Sunday, November 10, 2013

A Chat with Dad

In my first book, Sowing My Father's Garden, I have this amazing new ability to simply call up my long deceased Father on a screen and hold conversations with an artificial simulation of him.

I didn't really plan to write this story this way. When I came up with the concept, it simply sounded like a cool little aspect to the story.

But after I wrote the first interaction with my Dad, it took me a long time in the story before I went back to it. It was just too real.

In the story, I find my main character to be in a position where he (he who is me) getting advice from a lot of people. But no matter how much I respected the others feeding me their insight and opinion, I found that I still had to go back in the story and run it past my artificial Dad.

And it felt good to me, writing these conversations, these pretend dialogues with the man I respected more than any other in my life, focusing on my memories of every little nuance about his mannerisms, his speech cadence, his sincerity, and how he always balanced his rational with humor. How thoughtful he was, and how he could dissect the simplest idea to find it's real intention and meaning.

And I realized how much I really truly miss him. I didn't really know this until I delved into trying to resurrect him in this artificial simulation.

Below is that first excerpt from Sowing My Fathers Garden … where I discover inside this amazing network the Planter's Society had built, that my Father – the founder of this society – had been artificially modeled so that other members could "bounce things off him.

Tomorrow is Dad's birthday. He would have turned 81.

Ironically his birthday falls on a day we call Remembrance Day.

Happy Birthday Dad. You are indeed remembered.

14 – A chat with Dad

I quietly re-entered the bedroom so as not to wake Anne as she was sleeping. I picked up the remote control and went to the front of the room where the video screen stood. I moved a comfortable chair to a location in front of the video screen, and worked my way through the menus back to the Angel flying into view.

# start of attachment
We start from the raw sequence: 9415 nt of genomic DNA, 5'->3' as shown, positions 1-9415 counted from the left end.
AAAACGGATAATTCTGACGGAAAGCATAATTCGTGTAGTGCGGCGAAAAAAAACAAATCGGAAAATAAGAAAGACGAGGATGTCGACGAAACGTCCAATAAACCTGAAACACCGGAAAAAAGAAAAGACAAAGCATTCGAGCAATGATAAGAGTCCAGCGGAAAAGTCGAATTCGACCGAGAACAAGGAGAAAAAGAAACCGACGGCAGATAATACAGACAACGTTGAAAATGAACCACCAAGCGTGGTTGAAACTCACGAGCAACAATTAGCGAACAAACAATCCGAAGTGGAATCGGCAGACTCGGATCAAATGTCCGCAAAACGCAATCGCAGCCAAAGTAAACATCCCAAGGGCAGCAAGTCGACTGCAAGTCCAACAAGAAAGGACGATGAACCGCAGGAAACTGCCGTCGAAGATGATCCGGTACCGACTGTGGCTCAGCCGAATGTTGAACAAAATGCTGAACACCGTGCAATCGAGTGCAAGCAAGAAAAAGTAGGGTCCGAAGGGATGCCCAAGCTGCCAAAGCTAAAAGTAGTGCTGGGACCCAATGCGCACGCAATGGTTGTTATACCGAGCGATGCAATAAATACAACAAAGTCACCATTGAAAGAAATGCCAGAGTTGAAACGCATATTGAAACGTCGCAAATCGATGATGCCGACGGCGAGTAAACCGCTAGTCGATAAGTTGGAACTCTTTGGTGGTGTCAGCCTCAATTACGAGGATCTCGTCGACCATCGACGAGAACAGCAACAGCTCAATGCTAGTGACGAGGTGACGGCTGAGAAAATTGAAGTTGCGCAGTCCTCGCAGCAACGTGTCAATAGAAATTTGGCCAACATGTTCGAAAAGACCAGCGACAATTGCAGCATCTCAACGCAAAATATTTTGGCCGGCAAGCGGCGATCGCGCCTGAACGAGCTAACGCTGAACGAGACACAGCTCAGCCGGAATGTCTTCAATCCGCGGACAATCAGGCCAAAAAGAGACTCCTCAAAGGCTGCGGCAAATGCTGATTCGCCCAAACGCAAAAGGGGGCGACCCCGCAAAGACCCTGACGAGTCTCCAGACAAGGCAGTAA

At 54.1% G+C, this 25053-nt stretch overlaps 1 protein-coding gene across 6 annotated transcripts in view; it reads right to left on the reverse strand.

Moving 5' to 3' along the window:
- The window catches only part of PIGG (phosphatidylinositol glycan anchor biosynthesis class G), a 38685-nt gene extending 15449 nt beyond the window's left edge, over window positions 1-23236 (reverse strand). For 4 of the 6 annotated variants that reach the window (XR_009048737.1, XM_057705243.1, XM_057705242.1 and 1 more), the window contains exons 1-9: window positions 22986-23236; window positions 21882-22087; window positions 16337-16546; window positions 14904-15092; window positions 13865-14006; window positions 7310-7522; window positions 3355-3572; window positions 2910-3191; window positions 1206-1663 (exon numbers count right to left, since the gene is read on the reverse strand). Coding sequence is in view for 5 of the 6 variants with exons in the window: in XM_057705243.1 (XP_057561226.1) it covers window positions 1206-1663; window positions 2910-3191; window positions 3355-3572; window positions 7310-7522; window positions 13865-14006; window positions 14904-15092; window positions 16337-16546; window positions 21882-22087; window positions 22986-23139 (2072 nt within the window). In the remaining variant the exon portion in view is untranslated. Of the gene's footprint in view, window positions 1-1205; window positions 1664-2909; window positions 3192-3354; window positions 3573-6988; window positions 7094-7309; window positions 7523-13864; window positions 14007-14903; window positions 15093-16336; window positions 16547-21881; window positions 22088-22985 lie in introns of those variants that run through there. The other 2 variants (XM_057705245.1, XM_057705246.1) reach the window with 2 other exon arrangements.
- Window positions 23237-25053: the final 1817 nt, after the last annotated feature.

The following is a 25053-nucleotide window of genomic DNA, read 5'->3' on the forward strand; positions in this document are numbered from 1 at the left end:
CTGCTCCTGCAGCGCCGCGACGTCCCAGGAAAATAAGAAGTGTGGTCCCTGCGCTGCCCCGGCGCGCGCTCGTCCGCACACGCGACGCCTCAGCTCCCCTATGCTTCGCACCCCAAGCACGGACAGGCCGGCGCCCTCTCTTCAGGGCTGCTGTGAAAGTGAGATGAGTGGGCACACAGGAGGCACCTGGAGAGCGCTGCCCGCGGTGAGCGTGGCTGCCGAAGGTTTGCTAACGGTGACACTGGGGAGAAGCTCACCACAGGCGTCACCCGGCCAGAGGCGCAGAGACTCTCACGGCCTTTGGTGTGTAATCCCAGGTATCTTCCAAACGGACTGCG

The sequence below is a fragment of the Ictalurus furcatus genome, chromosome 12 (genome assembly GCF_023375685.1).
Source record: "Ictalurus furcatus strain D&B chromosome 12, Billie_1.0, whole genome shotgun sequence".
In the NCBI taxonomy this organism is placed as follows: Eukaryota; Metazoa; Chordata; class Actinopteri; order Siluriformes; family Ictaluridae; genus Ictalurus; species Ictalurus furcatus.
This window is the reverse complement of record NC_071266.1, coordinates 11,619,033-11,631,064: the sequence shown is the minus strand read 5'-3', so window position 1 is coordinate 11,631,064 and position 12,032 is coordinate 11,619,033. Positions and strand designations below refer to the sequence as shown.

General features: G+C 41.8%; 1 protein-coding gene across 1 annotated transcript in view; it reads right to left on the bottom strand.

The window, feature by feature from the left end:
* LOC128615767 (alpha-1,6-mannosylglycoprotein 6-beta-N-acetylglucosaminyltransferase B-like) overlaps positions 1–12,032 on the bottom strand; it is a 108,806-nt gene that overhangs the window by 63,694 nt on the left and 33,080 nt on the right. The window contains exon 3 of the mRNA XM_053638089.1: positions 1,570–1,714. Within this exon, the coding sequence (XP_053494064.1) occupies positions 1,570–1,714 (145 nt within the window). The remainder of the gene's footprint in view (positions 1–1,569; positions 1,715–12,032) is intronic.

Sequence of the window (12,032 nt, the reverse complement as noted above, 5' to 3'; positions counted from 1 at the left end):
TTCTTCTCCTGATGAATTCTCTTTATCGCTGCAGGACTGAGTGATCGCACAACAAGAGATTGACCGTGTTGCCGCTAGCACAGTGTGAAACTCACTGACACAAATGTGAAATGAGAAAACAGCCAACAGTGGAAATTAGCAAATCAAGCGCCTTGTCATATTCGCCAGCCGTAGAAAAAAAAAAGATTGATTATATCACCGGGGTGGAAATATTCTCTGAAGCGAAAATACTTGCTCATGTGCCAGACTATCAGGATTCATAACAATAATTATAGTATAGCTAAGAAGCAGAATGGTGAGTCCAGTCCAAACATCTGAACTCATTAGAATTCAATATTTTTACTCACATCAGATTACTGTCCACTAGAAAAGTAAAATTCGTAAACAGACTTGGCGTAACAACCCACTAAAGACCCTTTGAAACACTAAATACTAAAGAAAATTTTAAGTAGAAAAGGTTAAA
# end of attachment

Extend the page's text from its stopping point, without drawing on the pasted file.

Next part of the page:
"Let me talk to my Dad, please." I said, just – if for nothing else – to see how smart this thing really is.

"Certainly", responded the Angel.

The screen went black.

After a couple of seconds, a little orange glow appeared near the middle of the screen. As I looked closer, I could see the outline – the silhouette of a figure, lying on the couch, the orange dot grew brighter – then dimmed, and a puff of smoke drifted past. The dot then moved in a fashion to a lower position and stopped – as if set down in an ashtray.

Even though the screen was nearly pitch black, I could still make the silhouette out to be my Dad. – laying on the couch in a pair a tennis shorts – a tee shirt on, laying on his side with one arm propping up his head.


"I've been wondering when you would get around to coming to see me", said the silhouette.  "How was your flight?"

"Great", I said.

"How are Anne and my two granddaughters, Alex and Rae?"

"They are great too".

"I can't wait to see them". It was indeed my Dad's voice. Same professional speaking voices, a little tired, with a touch of gravel from smoking.

"Dad, you quit smoking, remember?"

"I started back up.", said the voice. The orange dot lifted into the air – grew brighter as it sat in front of the face of the silhouette, then grew dimmer. It landed to a position on the side of the silhouette's hip.

Just like Dad did as he laid on the couch in the dark smoking and thinking.

"So where do we start, then?", I asked the silhouette.

"How about asking how I am?"

"Okay, I'll bite, how are you ... Dad?"

"Dead, pretty much." Said the silhouette, with a dead pan delivery of a joke.

Just like Dad.

"Yes, and I don't really find all this very amusing", I replied. "I'm kind of pissed off that Mom would let you be … well … reverse engineered I guess is the best way to say it."

"Capiche", said the silhouette.

"But I will say this, you sure do look and sound and act like my old man."

"I told you, I hate the term 'old man'."

And Dad did, too. I referred to him as my old man one time, he reached over and cuffed me good in the head.

"At least you can't reach me now", I laughed, "And I'm too old for a whooping."

"You would be surprised at what this thing can do", replied the silhouette. And for a second I considered he might be right.

"I don't think I can let the girls see this … see you … this way. Do you understand?"

"Not only do I understand, but I agree with you a hundred percent!" replied my digital silhouette of a father. "At least not yet … when they are older … that's why your mother agreed to put me in here."

"So you have a pre-recorded message to play for them then?", I asked.

"Not pre-recorded – but a script I guess you could say. Your mother made a collage of video clips for the girls to see, and some instructions for me to … well … show my best side to them. Some day they may want to meet me."